The search for extraterrestrial life, spearheaded by NASA, is not just about pointing our best telescopes toward the distant corners of the cosmos. A large part of it also deals with the analysis of many different aspects related to things in our own backyard here on Earth. NASA’s SnowEx initiative is a textbook example of that.
SnowEx encompasses a multi-pronged ‘airborne’ approach to improving the methods of measuring snow depth and volume. Led by NASA scientists, the research attempts to calculate the amount of water stored in snow cover which, they hope, will then help them to better understand how fluctuations in the accumulation of snow impact readily available liquid water worldwide. In other words, that’s water that we use for drinking, agriculture, power, and other purposes.
The study, by extension, will also help researchers learn various previously unknown aspects of underground fresh water sources without which life as we know it would not be possible. Needless to say, this could also be a big leap forward in our collective knowledge while probing other worlds (including those in, as well as outside our Solar System) for signs of life.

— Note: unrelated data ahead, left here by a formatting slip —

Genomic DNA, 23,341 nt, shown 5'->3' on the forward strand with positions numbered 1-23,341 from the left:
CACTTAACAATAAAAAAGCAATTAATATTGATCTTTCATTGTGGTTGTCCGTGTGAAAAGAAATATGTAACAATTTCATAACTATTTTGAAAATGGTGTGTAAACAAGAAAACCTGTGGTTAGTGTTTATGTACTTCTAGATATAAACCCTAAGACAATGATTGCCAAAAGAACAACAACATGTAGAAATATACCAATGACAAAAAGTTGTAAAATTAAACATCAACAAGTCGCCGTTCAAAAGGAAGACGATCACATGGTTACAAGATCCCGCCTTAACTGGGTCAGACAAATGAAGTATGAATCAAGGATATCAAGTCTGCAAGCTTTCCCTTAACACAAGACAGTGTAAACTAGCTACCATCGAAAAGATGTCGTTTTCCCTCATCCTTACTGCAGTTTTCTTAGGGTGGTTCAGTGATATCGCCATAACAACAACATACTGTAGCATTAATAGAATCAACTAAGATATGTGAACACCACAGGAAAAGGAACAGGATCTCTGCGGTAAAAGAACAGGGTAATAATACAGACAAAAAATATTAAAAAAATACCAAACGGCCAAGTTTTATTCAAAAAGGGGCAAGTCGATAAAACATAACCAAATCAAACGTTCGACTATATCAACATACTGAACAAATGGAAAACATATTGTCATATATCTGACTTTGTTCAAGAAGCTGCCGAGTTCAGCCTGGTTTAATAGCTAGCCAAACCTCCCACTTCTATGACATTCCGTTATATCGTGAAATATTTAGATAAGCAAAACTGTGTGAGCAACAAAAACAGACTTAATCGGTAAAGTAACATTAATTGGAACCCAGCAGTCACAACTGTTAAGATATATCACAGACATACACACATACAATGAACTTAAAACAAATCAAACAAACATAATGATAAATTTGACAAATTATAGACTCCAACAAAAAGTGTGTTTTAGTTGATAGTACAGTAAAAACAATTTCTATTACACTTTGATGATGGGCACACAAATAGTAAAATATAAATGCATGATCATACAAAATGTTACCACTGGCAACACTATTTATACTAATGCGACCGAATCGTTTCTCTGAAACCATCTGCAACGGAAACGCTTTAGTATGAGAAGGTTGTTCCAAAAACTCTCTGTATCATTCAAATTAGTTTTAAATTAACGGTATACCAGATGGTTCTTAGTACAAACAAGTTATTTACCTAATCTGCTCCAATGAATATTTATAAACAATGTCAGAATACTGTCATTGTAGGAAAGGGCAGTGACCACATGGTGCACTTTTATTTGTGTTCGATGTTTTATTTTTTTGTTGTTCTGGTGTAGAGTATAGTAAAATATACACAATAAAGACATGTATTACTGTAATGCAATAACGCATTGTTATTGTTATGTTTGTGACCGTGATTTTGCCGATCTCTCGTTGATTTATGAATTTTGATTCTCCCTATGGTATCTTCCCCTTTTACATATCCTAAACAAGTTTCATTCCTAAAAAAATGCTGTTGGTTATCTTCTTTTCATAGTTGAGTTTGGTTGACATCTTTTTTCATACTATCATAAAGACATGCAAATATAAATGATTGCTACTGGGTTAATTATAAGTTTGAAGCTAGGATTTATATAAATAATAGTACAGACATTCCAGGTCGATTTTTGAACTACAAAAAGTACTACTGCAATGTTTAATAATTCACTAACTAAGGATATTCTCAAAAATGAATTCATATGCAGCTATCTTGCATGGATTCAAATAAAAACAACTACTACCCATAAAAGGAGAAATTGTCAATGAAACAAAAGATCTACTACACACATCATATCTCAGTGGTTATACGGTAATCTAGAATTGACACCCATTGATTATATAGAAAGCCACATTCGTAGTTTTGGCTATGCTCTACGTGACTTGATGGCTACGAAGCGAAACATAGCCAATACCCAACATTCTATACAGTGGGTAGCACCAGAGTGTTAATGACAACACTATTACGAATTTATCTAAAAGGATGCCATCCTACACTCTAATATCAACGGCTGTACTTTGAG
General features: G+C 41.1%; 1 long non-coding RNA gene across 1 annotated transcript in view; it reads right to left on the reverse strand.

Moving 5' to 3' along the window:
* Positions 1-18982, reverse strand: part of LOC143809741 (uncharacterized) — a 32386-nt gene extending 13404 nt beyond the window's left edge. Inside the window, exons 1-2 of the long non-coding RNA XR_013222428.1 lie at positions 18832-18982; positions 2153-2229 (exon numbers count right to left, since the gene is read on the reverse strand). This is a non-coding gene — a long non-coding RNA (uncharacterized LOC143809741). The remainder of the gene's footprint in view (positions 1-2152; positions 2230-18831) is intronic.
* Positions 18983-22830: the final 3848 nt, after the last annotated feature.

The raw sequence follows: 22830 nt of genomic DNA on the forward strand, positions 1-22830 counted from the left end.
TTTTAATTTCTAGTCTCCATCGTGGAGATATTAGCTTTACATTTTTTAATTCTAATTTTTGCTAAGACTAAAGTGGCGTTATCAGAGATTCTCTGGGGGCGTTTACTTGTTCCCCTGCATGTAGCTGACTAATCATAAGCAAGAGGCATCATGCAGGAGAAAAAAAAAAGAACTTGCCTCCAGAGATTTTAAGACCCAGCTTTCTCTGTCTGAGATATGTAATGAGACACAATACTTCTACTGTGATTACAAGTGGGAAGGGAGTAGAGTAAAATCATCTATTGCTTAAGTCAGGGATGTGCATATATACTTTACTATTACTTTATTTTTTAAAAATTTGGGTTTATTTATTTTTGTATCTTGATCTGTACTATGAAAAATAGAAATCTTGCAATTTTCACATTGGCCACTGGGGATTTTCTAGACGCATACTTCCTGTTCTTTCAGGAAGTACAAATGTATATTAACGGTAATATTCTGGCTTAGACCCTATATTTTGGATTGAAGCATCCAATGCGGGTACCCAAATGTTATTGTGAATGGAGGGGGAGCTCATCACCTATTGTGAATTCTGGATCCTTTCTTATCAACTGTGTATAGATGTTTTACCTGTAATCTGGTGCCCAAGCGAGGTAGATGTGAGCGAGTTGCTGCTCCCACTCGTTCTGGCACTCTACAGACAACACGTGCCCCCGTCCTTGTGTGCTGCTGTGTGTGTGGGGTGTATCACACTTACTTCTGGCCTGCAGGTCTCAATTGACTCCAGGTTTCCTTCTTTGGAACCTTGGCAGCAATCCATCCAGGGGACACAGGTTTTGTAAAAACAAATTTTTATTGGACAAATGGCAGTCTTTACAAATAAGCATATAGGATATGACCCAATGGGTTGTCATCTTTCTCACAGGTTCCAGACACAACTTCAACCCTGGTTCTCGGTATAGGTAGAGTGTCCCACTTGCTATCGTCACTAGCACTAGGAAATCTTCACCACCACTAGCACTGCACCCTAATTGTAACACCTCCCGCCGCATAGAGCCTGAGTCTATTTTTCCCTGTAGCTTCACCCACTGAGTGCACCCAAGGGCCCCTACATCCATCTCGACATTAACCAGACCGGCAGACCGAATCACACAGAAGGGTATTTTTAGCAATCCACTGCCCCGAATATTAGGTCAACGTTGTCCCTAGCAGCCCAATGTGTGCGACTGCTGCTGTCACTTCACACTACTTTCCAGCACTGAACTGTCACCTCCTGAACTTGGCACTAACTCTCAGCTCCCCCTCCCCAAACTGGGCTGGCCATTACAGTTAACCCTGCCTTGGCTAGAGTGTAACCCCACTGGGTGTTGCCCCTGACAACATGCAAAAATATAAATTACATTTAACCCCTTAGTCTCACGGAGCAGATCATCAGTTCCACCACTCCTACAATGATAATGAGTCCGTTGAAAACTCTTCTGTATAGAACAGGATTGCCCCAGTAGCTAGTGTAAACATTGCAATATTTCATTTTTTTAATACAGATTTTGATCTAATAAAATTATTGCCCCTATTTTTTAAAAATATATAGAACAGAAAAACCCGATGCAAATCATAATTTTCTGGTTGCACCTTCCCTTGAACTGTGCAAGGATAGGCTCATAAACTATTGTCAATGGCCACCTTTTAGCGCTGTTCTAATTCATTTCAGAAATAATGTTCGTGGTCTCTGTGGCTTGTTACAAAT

Worth noting, despite monitoring seasonal snow cover from space for decades now, our satellites couldn’t accurately measure the amount of water trapped in snow across different types of snow-covered landscapes. According to NASA’s own admission, monitoring snow covers in forest areas was particularly challenging — so much so that by some estimates, scientists may have underestimated the actual amount of water stored in snow by as much as 50%.
Other methods used (such as remote-scanning technologies) also proves more or less ineffective when it came to accurately drawing the real picture.
In a bid to get around these inconveniences, SnowEx will rely on multiple sensors — along with other emerging and long-existing technologies — to bridge the gap in our knowledge.